The title itself is fairly self-explanatory as regards the content of this piece. It is delivered using simple abstract lines, without fuss or too much complexity. In the centre of the composition we find a female figure, slim and standing. The figure perhaps looks off to their right whilst positioned front on to us. The minimalist approach ensures many elements of the body are captured with single lines, which might remind some of the work of Pablo Picasso, such as in Dog, Penguin and War and Peace. That said, Matisse had very much his own unique method for figurative art, and expression was a key part of it. Lines did not have to be entirely precise, so long as the overall impression would be understood by the viewer. Matisse chose to incorporate black lines to form the body parts here, and the face is left entirely blank. This creates an anonymity to the model used for this piece and it was common within modern art to work in this manner.

Besides the figure are several fruits which float either side. The fruits are represented by single circles of colour, with attachments of green flourishes which sit just above. Some of the fruits are orange, some pink. Matisse then signed the piece in the bottom right corner. The thick nature of the lines used for the portrait enable it to take our attention first, even though the brighter colour is used elsewhere in this painting. Matisse loved to create form in the simplest of manner during this part of his career and this approach was entirely typical of many artists across the 20th century who were collectively looking to push away from traditional artistic styles, even though their individual methods of doing so would differ substantially from one artist to the next. Matisse himself would encourage others to try cut out techniques, but he also impressed in other mediums such as sculpture, drawing and more.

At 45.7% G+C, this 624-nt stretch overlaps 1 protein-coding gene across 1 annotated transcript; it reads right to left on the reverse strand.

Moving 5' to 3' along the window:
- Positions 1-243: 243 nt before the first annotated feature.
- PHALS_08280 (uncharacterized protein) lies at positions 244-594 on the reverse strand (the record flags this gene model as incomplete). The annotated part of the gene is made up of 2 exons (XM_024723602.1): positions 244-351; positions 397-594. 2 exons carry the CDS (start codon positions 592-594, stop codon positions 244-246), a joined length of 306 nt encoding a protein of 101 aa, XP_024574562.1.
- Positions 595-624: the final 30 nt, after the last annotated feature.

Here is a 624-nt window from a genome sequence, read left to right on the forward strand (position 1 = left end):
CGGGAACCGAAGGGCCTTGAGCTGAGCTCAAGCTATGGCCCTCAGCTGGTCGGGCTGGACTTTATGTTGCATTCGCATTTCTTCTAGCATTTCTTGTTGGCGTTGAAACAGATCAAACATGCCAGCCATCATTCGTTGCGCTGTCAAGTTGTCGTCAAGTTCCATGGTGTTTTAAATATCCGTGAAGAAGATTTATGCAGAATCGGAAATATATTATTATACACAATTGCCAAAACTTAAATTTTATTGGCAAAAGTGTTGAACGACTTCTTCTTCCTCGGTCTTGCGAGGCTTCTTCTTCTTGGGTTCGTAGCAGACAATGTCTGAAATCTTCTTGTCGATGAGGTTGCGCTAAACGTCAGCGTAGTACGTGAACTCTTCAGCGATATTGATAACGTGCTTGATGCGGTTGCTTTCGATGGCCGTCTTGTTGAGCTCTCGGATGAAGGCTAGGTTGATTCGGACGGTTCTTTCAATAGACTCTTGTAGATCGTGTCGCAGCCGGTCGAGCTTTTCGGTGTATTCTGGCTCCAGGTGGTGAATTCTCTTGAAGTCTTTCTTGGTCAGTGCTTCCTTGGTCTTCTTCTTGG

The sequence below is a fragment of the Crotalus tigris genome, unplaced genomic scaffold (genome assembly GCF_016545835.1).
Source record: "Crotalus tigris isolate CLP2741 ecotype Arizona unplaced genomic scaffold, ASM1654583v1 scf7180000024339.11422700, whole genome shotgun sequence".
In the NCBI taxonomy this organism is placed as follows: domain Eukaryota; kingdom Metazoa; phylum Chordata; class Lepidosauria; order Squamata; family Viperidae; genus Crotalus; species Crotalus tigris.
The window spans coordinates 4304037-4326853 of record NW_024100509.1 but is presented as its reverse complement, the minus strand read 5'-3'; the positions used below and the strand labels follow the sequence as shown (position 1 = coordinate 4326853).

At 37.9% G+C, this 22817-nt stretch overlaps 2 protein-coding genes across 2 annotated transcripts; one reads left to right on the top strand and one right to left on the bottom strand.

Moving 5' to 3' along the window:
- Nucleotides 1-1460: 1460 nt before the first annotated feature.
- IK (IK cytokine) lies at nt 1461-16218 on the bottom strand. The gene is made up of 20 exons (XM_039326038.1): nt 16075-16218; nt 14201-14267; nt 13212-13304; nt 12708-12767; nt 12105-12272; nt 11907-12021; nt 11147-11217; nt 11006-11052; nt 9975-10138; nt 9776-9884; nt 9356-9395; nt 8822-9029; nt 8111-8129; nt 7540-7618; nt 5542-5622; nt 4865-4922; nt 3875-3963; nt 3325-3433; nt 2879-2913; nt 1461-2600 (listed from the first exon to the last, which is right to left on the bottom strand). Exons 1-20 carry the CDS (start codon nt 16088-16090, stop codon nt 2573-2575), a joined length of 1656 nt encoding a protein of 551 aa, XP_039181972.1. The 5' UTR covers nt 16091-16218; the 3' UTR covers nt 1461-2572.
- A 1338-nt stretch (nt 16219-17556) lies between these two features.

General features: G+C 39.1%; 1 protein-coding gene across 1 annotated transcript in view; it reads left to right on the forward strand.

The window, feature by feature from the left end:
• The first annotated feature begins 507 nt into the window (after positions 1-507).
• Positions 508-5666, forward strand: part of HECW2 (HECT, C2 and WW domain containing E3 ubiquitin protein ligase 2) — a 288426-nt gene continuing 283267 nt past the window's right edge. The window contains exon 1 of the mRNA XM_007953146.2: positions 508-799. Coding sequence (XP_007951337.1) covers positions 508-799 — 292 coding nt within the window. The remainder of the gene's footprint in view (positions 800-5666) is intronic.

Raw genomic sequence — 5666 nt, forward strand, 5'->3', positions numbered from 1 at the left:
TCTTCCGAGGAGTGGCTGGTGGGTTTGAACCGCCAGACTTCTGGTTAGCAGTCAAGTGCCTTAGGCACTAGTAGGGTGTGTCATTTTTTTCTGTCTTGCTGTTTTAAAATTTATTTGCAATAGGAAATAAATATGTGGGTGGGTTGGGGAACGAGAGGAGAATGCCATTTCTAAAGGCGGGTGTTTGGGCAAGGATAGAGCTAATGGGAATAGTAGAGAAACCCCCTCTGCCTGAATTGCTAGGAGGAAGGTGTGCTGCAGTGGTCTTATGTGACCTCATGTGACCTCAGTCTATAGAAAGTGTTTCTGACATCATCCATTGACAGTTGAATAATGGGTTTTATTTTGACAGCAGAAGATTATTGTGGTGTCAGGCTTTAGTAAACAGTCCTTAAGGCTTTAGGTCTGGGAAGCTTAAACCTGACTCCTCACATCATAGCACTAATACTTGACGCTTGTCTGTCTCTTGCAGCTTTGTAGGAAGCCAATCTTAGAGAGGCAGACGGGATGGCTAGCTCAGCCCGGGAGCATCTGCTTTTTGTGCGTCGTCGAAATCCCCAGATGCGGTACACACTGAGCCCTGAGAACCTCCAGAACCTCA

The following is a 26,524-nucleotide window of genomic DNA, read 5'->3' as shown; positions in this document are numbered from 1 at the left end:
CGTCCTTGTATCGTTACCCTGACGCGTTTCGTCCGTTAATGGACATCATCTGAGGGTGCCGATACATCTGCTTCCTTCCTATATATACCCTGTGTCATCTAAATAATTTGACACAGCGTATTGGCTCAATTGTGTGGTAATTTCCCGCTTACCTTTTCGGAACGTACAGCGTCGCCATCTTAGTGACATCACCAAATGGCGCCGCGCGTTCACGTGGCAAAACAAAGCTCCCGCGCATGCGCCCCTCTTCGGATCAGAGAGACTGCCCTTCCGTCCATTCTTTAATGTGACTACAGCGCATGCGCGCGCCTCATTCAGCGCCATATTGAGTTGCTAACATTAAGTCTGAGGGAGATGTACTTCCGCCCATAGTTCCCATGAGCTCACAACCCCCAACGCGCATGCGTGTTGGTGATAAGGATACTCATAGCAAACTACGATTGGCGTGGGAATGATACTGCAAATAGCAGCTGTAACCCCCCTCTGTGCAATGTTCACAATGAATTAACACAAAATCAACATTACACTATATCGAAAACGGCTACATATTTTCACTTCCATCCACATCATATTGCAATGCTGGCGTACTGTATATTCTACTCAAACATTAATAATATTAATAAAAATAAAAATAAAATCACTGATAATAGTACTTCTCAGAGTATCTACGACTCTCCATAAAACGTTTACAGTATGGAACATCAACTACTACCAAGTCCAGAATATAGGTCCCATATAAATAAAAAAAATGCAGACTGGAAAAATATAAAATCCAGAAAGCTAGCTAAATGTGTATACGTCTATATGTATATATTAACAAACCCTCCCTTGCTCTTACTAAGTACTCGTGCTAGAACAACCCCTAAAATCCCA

This artist was highly skilled in portraiture, and was able to deliver form with single strokes of a pen or pencil. This was the rawest display of genius that one can imagine though it would still have taken many years of study and practice in order to reach this point. One familiar with his work can also start to understand his paintings with very little detail, as we begin to speak his language. Many modern artists within the 20th century would go through periods of development across their careers, and reach a state of abstraction over time, perhaps after initially working within a far more traditional method. This was entirely normal and partly influenced by how art education was biased at that time towards more traditional art movements, with artists slowly moving away from these ideas over time.